6. Create an “Inbox filing structure” that works for you - that makes sense based on the type of work you do. A list of random file folders in your Inbox is not a “filing structure,” – sorry, it’s just a list of folders.

Think of your inbox as a large filing cabinet with multiple drawers, hanging folders inside those drawers for specific topics and projects that will each contain emails on that subject. Sometimes you need to spend a little time to create this structure that works for you.

I use three main folders in my Inbox: One for Eliminate Chaos, One for Laura (I use the same email for work and personal) and one for Orders. These are my main “drawers” that I file e-mail in that I want to hold on to for future reference. I also have a number of “client” and “project” folders that I use daily in my inbox to track e-mails I need while I am working with that client or on a project.

Eventually, I clean out my project and client folders when I am done with the project, holding on to only what I think I may need to reference at some point and then that file is archived in either the Eliminate Chaos or Laura file.

7. Drag an e-mail from your Inbox to the Calendar icon. This will open up a new appointment you can schedule with yourself to work on whatever the “task” the e-mail was about. This is a good way to reserve time for various tasks, just remember that meetings you schedule with yourself to do your work are just as important as meetings you schedule with others, so resist the urge to cancel on yourself.

When you drag the e-mail from your inbox to the calendar, the email will remain in your Inbox unless you delete it. If you don’t need to respond to the email; then let it go. If you do need to respond to the email at some point, you could instead insert the Outlook item into a calendar event so that the e-mail is attached and then you can delete it because now it’s attached to your calendar appointment.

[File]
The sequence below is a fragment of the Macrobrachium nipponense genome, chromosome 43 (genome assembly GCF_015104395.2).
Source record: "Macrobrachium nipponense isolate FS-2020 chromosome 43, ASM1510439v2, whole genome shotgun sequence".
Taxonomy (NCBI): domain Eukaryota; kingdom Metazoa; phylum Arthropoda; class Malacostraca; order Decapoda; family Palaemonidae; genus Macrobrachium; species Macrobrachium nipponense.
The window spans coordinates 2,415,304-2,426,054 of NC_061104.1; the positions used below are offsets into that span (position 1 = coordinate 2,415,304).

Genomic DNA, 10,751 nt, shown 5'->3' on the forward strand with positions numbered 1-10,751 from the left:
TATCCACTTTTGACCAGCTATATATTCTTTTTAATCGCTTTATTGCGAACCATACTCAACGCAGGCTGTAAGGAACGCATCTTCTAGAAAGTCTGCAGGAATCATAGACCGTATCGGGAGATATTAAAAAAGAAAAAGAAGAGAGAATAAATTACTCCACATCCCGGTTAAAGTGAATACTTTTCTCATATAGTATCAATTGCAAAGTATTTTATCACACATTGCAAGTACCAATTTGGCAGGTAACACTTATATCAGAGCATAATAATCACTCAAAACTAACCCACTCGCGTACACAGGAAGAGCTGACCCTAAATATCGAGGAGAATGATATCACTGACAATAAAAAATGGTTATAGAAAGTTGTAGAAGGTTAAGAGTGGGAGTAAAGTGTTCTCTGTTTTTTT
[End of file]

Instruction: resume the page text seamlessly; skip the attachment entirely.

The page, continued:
8. Schedule blocks of time during your day to “process e-mail.” I tend to do this first thing in the morning and then before the end of my day. It’s not to say that I don’t do email during the day; I do – but if I am working on a project and in the middle of “heads down, focused work” I am not going to look at e-mail until I take a break. Then I might spend a few minutes to process emails I can take care of in 2 minutes or less.

9. Change your email settings so that you do not see each new email that arrives in your Inbox. I know, this does not help clean out the Inbox, but it does help you to stay focused on the work you are doing throughout the day.

10. Determine which camp you want to be in:
Camp: Inbox Zero
Camp: Inbox Thousands
Camp: A screen full of e-mail or something that is manageable for you

It is summer, and you get to choose your camp.

If at some point the camp you’re in is not for you, or you’re not enjoying the work it takes - give me a call, and we’ll see how we can work together so your Inbox is not so challenging and so you can create “a work life that works for you™.”

Wishing you purposeful productivity and sustainable organization,